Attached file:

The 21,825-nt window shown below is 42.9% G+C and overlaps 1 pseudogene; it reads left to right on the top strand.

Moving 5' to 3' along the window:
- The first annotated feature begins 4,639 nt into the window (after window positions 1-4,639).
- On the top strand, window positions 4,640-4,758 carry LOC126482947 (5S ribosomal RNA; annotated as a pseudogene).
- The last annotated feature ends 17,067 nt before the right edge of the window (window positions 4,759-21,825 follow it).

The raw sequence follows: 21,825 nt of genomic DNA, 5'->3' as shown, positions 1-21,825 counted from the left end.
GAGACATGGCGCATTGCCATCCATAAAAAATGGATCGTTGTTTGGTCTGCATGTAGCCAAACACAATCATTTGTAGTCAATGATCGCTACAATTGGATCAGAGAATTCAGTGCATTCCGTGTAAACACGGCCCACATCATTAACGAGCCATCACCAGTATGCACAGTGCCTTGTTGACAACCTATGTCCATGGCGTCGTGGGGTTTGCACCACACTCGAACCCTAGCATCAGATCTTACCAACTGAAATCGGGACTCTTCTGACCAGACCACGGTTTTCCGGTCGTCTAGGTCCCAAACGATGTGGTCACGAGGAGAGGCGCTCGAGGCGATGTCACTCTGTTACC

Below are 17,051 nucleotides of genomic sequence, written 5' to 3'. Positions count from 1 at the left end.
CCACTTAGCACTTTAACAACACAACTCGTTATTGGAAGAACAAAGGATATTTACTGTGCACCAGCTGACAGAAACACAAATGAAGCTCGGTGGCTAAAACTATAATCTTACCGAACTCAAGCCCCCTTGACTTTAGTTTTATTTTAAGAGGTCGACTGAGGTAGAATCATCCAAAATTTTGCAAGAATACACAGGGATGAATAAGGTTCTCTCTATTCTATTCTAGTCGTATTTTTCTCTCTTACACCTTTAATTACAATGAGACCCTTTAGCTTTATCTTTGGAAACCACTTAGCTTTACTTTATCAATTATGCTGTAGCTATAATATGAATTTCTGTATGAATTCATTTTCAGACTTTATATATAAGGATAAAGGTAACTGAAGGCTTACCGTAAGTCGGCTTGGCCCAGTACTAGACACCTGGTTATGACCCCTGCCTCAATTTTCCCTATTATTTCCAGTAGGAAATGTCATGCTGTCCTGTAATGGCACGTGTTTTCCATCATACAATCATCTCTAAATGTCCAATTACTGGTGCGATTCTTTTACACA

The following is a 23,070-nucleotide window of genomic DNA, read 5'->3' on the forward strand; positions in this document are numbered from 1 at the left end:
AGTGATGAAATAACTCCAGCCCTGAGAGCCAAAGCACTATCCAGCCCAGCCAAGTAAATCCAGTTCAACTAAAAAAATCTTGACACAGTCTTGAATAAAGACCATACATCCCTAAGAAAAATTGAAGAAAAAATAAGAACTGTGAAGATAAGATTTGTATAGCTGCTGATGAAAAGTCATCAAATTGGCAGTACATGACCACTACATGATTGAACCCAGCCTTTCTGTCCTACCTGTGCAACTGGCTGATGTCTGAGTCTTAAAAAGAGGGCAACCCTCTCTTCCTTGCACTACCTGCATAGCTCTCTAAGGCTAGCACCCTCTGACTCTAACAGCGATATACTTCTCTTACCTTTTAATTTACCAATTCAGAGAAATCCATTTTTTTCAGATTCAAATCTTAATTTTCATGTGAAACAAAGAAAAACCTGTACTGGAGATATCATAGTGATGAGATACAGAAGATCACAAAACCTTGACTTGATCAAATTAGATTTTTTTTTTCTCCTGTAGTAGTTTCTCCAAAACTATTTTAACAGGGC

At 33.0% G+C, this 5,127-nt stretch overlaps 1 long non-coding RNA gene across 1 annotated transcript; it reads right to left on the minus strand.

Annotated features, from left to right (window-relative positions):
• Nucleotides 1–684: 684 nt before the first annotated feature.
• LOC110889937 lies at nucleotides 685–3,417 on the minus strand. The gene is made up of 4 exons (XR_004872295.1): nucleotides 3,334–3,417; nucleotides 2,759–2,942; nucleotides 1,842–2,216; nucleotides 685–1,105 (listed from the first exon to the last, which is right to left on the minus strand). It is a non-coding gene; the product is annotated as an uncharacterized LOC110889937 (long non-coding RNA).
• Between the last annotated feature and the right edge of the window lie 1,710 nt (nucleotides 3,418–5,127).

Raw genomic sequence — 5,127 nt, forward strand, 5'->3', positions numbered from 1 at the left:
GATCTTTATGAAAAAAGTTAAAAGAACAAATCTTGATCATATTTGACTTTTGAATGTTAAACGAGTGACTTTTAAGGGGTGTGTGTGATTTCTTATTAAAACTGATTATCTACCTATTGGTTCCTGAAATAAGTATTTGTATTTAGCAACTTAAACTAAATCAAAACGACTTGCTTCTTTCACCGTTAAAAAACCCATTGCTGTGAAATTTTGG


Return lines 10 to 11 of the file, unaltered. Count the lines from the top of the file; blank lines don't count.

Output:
The following is a 23,070-nucleotide window of genomic DNA, read 5'->3' on the forward strand; positions in this document are numbered from 1 at the left end:
AGTGATGAAATAACTCCAGCCCTGAGAGCCAAAGCACTATCCAGCCCAGCCAAGTAAATCCAGTTCAACTAAAAAAATCTTGACACAGTCTTGAATAAAGACCATACATCCCTAAGAAAAATTGAAGAAAAAATAAGAACTGTGAAGATAAGATTTGTATAGCTGCTGATGAAAAGTCATCAAATTGGCAGTACATGACCACTACATGATTGAACCCAGCCTTTCTGTCCTACCTGTGCAACTGGCTGATGTCTGAGTCTTAAAAAGAGGGCAACCCTCTCTTCCTTGCACTACCTGCATAGCTCTCTAAGGCTAGCACCCTCTGACTCTAACAGCGATATACTTCTCTTACCTTTTAATTTACCAATTCAGAGAAATCCATTTTTTTCAGATTCAAATCTTAATTTTCATGTGAAACAAAGAAAAACCTGTACTGGAGATATCATAGTGATGAGATACAGAAGATCACAAAACCTTGACTTGATCAAATTAGATTTTTTTTTTCTCCTGTAGTAGTTTCTCCAAAACTATTTTAACAGGGC